The 40th Indian Infantry Brigade was an administrative formation of the Indian Army during World War II. It was formed by the conversion of the HQ Shaiba Line of Communications Sub-Area, it served on lines of communication duties under the 2nd Indian Infantry Division in Iraq. In October 1944, the brigade was converted to HQ South Iraq Area; the final disposition of HQ South Iraq Area is not clear from available sources. Bikanir Sadul Light Infantry September 1942 to May 1943 1st Battalion, Indore Infantry September to December 1942 25th Battalion, Sikh Light Infantry May to December 1943 26th Battalion, 12th Frontier Force Regiment May 1943 to October 1944 28th Battalion, 3rd Madras Regiment December 1943 to October 1944 List of Indian Army Brigades in World War II

Marina Del Rey Hospital

Marina Del Rey Hospital is a 133-bed acute care, Joint Commission accredited hospital in Los Angeles offering general acute medical services and 24/7 emergency care. Marina Del Rey Hospital known as Marina Mercy Hospital underwent construction in 1969 and became a part of Cedars-Sinai Medical Group in September 2015. In 1980 the Hospital was purchased by the Sisters of St. Joseph of Carondelet, founders of Daniel Freeman Memorial Hospital in Inglewood, California, they renamed the Marina del Rey facility Daniel Freeman Marina Hospital. The two Daniel Freeman hospitals were acquired in 2001 by Tenet Healthcare; the name of the Marina hospital was changed in 2004 when the Hospital transferred to the Centinela Freeman HealthSystem, became the Centinela-Freeman Regional Medical Center, Marina Campus. In November 2007, the Hospital was renamed Marina Del Rey Hospital. Marina Del Rey Hospital is a community hospital that offers specialty care in spine, surgical weight loss, minimally invasive general surgery and emergency care services.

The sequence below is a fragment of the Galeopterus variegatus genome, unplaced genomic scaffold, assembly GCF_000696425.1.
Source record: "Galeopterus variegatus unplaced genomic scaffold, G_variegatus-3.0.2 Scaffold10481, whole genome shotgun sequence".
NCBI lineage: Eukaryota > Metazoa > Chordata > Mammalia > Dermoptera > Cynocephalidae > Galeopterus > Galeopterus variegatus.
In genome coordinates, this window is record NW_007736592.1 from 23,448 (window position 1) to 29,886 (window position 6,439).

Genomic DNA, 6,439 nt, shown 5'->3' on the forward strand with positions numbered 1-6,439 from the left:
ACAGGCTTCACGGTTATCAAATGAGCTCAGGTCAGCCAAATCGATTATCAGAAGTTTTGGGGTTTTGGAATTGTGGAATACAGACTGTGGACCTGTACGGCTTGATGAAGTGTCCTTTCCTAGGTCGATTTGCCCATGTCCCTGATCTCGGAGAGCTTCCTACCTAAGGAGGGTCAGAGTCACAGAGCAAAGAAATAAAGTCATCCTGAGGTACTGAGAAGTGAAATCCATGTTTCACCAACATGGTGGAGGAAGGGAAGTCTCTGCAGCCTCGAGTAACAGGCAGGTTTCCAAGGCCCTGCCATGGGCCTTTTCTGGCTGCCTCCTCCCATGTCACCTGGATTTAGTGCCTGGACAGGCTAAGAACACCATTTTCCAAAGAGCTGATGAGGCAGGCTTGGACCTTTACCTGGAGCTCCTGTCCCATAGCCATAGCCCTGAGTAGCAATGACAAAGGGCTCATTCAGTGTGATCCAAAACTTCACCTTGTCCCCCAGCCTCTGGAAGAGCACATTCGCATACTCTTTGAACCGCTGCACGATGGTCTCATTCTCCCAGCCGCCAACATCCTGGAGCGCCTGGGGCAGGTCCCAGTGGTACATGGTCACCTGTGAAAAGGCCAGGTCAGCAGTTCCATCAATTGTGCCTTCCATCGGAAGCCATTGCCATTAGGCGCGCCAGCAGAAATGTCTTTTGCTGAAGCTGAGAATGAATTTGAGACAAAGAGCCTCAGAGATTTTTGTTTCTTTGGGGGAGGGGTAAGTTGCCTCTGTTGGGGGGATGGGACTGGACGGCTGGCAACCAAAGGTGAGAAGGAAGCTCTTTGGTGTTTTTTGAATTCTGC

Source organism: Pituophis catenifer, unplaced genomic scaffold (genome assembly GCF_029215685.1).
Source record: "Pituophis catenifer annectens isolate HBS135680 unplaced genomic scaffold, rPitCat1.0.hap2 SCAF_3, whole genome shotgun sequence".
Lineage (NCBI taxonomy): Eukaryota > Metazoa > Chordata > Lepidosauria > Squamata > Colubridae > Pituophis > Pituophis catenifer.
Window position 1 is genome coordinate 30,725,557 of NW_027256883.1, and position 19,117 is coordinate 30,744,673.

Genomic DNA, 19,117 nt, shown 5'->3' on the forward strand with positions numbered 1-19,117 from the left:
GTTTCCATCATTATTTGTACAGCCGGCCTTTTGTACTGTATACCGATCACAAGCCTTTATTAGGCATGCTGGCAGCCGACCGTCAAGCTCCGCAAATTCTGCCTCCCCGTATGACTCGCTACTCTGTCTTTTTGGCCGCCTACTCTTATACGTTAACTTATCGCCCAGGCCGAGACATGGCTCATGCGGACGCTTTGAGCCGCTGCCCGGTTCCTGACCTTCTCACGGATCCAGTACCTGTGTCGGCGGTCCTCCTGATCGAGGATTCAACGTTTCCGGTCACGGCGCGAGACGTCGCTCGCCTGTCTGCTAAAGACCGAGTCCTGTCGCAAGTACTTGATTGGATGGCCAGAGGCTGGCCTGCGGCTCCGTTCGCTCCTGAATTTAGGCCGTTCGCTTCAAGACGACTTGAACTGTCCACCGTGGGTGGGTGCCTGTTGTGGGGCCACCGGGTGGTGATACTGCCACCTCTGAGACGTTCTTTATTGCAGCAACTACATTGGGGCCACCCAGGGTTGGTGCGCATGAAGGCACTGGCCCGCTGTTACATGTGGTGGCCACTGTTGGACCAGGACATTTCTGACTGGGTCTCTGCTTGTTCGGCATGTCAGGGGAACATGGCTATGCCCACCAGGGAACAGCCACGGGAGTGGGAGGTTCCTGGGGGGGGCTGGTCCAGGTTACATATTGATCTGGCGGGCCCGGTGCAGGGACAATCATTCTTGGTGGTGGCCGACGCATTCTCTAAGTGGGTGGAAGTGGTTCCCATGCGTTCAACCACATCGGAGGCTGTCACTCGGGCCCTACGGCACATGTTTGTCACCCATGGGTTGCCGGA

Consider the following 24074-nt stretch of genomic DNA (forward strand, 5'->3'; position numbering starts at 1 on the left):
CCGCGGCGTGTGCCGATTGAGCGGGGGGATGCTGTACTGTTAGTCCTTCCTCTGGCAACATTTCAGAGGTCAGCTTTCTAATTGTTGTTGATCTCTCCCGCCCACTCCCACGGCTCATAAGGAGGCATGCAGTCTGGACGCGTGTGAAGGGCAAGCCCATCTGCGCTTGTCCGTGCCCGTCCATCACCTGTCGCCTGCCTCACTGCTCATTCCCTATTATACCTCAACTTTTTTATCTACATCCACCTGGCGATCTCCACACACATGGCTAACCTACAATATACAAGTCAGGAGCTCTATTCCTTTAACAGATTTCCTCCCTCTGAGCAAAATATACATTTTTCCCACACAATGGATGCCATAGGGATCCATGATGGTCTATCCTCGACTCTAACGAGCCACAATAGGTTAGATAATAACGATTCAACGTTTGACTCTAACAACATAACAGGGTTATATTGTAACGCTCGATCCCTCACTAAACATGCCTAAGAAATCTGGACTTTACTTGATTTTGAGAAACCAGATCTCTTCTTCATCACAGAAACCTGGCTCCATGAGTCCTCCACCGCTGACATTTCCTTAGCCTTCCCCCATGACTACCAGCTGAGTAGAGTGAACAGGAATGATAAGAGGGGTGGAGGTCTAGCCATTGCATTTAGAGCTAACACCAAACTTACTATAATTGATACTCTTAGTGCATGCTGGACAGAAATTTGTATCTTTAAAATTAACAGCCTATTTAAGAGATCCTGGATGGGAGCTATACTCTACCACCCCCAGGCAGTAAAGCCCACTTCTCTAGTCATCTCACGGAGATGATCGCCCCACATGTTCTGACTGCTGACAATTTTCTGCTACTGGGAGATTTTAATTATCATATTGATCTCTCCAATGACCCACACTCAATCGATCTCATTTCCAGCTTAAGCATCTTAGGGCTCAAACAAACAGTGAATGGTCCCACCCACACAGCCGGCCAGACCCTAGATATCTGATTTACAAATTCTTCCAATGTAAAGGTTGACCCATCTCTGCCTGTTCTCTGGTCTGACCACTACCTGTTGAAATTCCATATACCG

The hospital's clinic for spine services is Marina Spine Center led by Robert Watkins IV M. D. Robert Watkins III, M. D. David Chang, M. D. and Sean Bond, P. A; the hospital's clinic for surgical weight loss is Marina Weight Loss Center known as L. A. Bariatrics, is led by Jeremy Korman, M. D; the center is accredited by the Joint Commission and holds the Bariatric Surgery Center of Excellence designation by the American College of Surgeon and American Society for Metabolic and Bariatric Surgery. Marina Weight Loss Center is registered as a Medicare approved bariatric facility since 2006. In September 2015 it was announced that Cedars-Sinai Medical Group had purchased Marina Del Rey Hospital from a partnership led by Los Angeles-based private investment firm Westridge Capital. News reports characterized the acquisition as part of a consolidation trend in the United States healthcare sector among hospitals and health insurance companies. Cedars-Sinai Medical Group has stated that as an affiliate hospital, Marina Del Rey will revert to nonprofit status.